Tempio della Pace
Forum erected in the first century following the defeat of Jerusalem, with columns & statues. Statius claims that Emperor Domitian was largely responsible for the completion of the temple, not Vespasian – this issue remains controversial within the archaeological world today. The Temple of Peace is part of the Imperial Fora which is “a series of monumental fora (public squares), constructed in Rome over a period of one and a half centuries.” It is not officially considered a forum because there is no evidence of it serving a political function, therefore it is called a temple.
The Tempio della Pace was an integral part of the architectural and cultural landscape of ancient Rome, reflecting the grandeur and aspirations of the Roman Empire. While only remnants remain today, the archaeological site provides valuable insights into Roman history and architecture.
The Tempio della Pace, or Temple of Peace, was an ancient Roman temple located in the Roman Forum. Here are key details about the Temple of Peace:
- Construction: The Temple of Peace was constructed in the 1st century AD during the reign of the Roman Emperor Vespasian. Its construction was part of the larger building projects initiated by Vespasian, including the construction of the Colosseum.
- Purpose: The temple served multiple purposes, including being a place of worship and a symbol of peace. It housed works of art and cultural treasures, and its architecture was intended to convey the prosperity and stability of the Roman Empire.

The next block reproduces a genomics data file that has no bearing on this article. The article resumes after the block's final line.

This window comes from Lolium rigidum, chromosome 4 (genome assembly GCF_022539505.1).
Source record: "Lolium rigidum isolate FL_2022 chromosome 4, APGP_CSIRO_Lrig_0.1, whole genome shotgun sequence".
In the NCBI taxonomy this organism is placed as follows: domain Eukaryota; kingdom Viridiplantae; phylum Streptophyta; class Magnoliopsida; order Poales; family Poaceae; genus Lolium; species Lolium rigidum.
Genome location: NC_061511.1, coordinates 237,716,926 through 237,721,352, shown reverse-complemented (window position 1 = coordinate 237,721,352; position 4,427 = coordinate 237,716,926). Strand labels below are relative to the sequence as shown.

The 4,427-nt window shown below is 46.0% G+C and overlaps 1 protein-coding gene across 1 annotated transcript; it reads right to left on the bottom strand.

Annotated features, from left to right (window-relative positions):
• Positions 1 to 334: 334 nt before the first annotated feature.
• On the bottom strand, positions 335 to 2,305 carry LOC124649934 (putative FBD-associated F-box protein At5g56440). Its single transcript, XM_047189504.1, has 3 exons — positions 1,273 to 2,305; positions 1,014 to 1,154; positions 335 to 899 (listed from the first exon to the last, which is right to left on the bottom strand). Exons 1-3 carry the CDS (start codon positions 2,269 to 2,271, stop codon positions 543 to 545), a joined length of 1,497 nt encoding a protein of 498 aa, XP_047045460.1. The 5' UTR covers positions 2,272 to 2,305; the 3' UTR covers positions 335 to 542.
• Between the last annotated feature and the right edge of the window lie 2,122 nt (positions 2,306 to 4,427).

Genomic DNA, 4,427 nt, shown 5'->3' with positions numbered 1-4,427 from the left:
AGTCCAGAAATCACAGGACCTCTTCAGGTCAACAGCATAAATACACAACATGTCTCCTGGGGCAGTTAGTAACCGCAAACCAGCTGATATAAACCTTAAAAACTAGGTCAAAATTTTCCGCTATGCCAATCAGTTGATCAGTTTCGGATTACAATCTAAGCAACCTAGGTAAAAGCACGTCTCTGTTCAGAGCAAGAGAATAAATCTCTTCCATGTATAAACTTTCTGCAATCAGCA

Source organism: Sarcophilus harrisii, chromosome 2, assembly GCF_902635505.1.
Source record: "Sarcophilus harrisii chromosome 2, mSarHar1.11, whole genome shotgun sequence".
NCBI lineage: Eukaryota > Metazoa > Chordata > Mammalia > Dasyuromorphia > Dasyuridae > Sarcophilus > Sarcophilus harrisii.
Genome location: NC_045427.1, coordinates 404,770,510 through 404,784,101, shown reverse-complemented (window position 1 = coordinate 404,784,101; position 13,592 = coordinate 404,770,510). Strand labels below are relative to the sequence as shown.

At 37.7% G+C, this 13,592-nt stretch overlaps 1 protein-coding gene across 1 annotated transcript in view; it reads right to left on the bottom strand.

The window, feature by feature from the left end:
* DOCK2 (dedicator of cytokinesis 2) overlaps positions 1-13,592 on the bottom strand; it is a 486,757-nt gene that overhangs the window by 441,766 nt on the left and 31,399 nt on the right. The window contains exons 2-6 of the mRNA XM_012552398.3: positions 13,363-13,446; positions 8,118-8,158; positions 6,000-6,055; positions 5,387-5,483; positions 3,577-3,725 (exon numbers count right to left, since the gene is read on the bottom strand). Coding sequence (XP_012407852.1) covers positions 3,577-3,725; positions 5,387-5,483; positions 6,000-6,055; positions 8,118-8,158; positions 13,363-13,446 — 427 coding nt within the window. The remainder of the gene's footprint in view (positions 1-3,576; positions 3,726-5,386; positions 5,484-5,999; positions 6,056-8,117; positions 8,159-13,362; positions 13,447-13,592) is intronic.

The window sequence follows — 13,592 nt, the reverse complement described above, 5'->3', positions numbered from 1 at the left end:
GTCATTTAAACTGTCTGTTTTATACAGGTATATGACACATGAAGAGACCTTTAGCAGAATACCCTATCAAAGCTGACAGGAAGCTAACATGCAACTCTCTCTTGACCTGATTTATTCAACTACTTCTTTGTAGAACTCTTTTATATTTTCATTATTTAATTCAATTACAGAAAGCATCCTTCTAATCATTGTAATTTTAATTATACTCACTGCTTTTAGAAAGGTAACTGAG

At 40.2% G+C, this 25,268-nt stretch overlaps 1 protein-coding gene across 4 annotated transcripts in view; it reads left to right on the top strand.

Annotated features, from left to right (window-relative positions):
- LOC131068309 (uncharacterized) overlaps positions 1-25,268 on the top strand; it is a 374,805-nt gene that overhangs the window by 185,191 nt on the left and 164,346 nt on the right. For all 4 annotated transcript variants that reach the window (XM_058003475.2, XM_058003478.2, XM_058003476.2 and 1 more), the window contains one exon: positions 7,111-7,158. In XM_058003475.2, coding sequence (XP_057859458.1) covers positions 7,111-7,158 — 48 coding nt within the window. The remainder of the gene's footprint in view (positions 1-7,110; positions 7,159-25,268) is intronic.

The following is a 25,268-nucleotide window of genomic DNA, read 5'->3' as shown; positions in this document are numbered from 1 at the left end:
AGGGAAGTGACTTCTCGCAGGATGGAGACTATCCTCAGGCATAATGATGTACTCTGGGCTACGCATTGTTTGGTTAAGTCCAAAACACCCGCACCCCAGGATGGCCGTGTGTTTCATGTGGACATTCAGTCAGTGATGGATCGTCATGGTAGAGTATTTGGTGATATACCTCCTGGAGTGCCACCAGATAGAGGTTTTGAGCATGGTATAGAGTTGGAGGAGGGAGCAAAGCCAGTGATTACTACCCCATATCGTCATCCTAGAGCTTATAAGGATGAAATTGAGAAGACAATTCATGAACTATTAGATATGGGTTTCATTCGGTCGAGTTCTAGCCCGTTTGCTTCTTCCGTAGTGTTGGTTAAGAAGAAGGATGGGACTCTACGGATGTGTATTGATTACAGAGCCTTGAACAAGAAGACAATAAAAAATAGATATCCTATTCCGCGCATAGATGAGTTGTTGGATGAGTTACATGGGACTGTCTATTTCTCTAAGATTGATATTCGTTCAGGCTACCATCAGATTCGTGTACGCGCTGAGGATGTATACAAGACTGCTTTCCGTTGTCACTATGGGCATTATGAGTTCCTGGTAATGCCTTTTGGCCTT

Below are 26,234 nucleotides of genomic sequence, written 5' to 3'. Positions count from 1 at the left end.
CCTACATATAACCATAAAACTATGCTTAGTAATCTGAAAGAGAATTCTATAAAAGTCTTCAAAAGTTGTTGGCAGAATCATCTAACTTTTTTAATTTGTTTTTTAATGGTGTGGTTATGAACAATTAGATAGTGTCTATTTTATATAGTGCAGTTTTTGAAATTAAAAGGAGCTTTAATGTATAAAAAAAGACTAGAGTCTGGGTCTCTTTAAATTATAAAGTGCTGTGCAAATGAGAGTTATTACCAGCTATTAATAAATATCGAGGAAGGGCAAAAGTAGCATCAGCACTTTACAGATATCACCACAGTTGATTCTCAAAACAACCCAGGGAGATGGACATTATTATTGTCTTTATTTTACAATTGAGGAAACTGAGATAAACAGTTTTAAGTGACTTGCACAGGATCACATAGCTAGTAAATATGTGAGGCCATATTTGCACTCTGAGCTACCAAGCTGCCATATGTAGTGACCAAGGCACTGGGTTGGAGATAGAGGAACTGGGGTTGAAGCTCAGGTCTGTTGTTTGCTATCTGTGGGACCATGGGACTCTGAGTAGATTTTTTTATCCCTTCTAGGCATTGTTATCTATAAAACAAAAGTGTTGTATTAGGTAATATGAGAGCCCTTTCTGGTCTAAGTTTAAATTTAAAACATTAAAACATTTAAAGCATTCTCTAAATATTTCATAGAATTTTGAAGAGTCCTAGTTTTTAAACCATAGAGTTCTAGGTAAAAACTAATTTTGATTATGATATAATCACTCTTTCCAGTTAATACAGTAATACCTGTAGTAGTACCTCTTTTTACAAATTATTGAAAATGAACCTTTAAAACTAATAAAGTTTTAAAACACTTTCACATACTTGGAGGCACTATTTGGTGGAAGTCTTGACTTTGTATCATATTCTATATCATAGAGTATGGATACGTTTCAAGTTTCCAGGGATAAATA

- Location: The Temple of Peace was located on the Velian Hill, adjacent to the Roman Forum. Its strategic placement allowed it to be easily accessible and visible to those entering the Forum.
- Architecture: The temple was designed in the Corinthian order and featured grand colonnades. It was a large structure with a rectangular floor plan and had a central nave and side aisles. The interior was adorned with ornate decorations and artworks.
- Art and Cultural Treasures: The Temple of Peace housed a significant collection of art, manuscripts, and other cultural treasures. It is said to have accommodated the spoils of war brought back by Emperor Vespasian’s son, Titus, including items from the Jewish Temple in Jerusalem after the destruction of Jerusalem in 70 AD.
- History: The temple witnessed various historical events, including the celebration of military victories and the storage of valuable artifacts. It was damaged and restored multiple times over the centuries.
- Decline and Destruction: Like many structures in the Roman Forum, the Temple of Peace fell into disrepair over time. It suffered damage from fires and natural disasters. The temple was eventually dismantled, and its materials were repurposed for other construction projects during the Middle Ages.
- Archaeological Excavations: The site of the Temple of Peace has been the subject of archaeological excavations, revealing remnants of its foundations and columns. Visitors to the Roman Forum can see the archaeological remains of this once-magnificent structure.